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Student interest to learn Korean motivates Khoon An to create Korean class, infusing lessons with Korean dramas and K-Pop

Graphic by Brad Carbine

Due to a high demand for learning Korean on campus, BYU–Hawaii student Khoon An, a sophomore majoring in music from South Korea, created his own Korean classes. An said he has had a very positive response to the class with many students wanting to join the class and even waiting for the class to open up again next semester.

An explained how the classes started, “I just wanted to teach Korean to my friends who wanted to learn. I used to teach Korean here a year ago or so, but only six or seven people came. I don’t know why, but this time so many people wanted to join so I now have two classes. There are about 16 or 17 students now with more waiting.”

An holds two one-hour classes per week that have about eight students in each class. The students are at beginner level in Korean and come from countries such as Hong Kong, Malaysia, New Zealand and the United States.

A demand to learn Korean at BYU–Hawaii

The popularity of the language class has prompted An to teach Korean language classes every semester. “I may even hold classes over summer. It gives me so much joy to teach. I also get experience in teaching.

“There are no Korean language classes offered on campus. This gives students an opportunity. Also, I think because Korean dramas and K-Pop are getting more popular, people want to try to learn to speak Korean.”

Interested in Korean culture, Switzal Miole, a sophomore from the Philippines majoring in elementary education, said she wanted to take An’s class. “I love watching Korean dramas and I thought learning the language properly would help me understand more of the episodes. Also, it would help me interact with our Korean guests at my work.”

Miole continued, “The class is fun. I know pretty much everyone and no one’s trying to outshine the other so to speak.”

Another student in the Korean language class, Reymart Santiago, a sophomore from the Philippines majoring in business management, said, “One of the reasons why I took the class is because I always wanted to interact with any Korean speaking person because of my work as a tour guide at the PCC.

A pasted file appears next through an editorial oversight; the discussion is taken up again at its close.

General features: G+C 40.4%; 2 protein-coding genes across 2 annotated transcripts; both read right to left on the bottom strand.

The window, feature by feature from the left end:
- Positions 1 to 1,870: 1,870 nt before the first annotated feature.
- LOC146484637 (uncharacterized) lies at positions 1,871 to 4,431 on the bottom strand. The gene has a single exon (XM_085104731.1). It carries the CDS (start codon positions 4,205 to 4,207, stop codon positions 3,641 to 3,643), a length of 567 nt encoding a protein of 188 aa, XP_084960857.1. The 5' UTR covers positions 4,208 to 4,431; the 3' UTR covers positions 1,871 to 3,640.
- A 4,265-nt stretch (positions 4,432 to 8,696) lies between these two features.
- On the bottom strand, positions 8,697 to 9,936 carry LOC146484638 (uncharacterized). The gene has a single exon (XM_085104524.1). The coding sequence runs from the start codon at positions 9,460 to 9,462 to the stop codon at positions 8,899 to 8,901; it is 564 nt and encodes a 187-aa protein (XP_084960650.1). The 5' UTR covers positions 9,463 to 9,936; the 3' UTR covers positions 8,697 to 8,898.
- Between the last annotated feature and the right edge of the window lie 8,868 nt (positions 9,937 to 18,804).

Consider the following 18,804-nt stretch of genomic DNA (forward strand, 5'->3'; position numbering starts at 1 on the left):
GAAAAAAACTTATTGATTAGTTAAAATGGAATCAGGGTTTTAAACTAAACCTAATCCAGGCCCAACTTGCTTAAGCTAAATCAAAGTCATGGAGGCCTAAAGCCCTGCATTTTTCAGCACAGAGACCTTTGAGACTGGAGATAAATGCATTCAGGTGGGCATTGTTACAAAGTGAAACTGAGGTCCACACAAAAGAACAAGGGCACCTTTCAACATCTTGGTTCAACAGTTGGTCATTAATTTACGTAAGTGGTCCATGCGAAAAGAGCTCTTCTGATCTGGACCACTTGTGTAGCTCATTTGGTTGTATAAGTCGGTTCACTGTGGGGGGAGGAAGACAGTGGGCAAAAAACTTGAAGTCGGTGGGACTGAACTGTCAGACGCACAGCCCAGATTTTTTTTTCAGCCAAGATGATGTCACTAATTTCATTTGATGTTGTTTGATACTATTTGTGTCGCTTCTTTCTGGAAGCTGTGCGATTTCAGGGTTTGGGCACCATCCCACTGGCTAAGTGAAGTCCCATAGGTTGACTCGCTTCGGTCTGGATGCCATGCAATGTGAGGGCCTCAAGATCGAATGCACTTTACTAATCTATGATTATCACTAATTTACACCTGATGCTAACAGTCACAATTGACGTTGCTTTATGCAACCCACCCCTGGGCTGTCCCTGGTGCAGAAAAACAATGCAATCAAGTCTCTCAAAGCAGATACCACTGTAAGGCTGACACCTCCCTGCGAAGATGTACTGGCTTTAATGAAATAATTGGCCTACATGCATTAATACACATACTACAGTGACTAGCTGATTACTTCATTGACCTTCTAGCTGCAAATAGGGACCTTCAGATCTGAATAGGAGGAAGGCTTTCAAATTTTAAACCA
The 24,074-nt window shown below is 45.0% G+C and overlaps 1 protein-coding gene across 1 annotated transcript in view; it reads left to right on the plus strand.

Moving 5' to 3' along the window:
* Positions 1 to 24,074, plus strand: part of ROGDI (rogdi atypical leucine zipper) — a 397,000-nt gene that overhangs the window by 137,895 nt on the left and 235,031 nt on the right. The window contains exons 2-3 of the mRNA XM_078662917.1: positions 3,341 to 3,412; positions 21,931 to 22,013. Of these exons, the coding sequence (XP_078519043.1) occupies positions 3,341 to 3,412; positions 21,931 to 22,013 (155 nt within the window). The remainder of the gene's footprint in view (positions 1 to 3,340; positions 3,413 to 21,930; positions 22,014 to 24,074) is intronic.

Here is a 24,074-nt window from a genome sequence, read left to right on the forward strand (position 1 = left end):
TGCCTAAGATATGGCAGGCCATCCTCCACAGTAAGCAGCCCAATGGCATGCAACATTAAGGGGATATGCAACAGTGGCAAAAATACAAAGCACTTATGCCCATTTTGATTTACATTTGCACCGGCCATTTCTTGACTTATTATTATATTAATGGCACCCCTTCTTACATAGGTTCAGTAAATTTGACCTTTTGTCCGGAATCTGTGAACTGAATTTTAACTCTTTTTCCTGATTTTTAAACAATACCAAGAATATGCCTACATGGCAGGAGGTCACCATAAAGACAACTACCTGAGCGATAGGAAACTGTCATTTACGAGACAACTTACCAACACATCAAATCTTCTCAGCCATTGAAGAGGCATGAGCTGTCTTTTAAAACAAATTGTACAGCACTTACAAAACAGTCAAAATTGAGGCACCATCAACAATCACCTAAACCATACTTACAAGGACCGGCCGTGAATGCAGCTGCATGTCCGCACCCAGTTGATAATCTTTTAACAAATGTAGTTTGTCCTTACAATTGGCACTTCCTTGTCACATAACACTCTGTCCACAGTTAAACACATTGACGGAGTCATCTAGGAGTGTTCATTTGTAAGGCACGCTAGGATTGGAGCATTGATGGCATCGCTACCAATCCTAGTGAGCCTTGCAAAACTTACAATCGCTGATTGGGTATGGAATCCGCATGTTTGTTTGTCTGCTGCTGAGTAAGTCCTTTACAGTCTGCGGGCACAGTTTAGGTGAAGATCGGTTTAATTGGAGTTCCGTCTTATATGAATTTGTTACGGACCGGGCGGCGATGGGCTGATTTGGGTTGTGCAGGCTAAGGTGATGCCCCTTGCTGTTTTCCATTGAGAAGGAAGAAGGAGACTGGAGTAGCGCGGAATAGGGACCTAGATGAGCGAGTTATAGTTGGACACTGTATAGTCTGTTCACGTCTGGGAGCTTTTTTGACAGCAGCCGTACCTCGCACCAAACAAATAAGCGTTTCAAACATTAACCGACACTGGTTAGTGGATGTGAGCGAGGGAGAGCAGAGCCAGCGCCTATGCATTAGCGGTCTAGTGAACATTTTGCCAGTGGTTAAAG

“It’s a good thing to have this class going because it will help us understand their culture and also will greatly benefit us in our future and if we travel.”

A love for teaching language

With experience in teaching and language studies, An said he decided to hold the class to develop his teaching and to spread his culture. “When I was in Korea I used to teach English as well. I was so happy teaching and that’s why I am getting my TESOL certificate here. Korean is my language. I am also a YouTuber, and I film it so that I can spread out the Korean culture.”

An added, “I would like to be a Korean language teacher one day, maybe to foreigners who live in Korea or even on YouTube. I don’t see many Korean language learning opportunities online. If there are students who are interested to learn, there may not be good resources. I am willing to help and share my strategies online and through YouTube.” 

As well as gaining teaching experience and making YouTube videos, An said the joy of watching someone learn is the most satisfying reason for his teaching. “When I see people become better at Korean I feel so good. I’ve taught more than 400 people so far during my teaching experience, and when people tell me things like ‘you made me better’ or ‘your class was fun,’ it makes me feel so satisfied.”

How An prepares for and teaches his classes

An said, “I started teaching Korean many years ago during my mission, but at the time I didn’t know any teaching skills. As time went by, I got feedback and saw results and figured out what is more effective for foreigners to learn Korean. I’m not the best teacher, but I can say I have a lot of experience and I can help foreigners speak Korean better.”

According to An, he studies and researches to make his own course material. “Even though I’m a native Korean speaker, I study it so I can teach it well. I don’t like having a boring class, so I try to make my own curriculum. I try to teach Korean and infuse it with watching Korean dramas or using K-Pop, so that people can feel like they are enjoying and applying what they learn.”

An said expanding his classes to help those who already know some Korean is an option. “I’ve talked with people who served in Korea and they want to keep learning Korean. We’ve talked about it, and I may make another class for advanced foreign Korean speakers. People who speak a bit of Korean already. I also want to make a class for people who have taken my classes before and know a little so that they can continue to learn.”

Miole said of her experience in the class so far, “What I liked about the class is everyone is helping and supporting each other. Most of all, the teacher is not judgmental at all which creates a great environment for us to learn.

“I think it would be awesome if there were more languages to choose from here at school for minors and classes.”

Writer: Will Krueger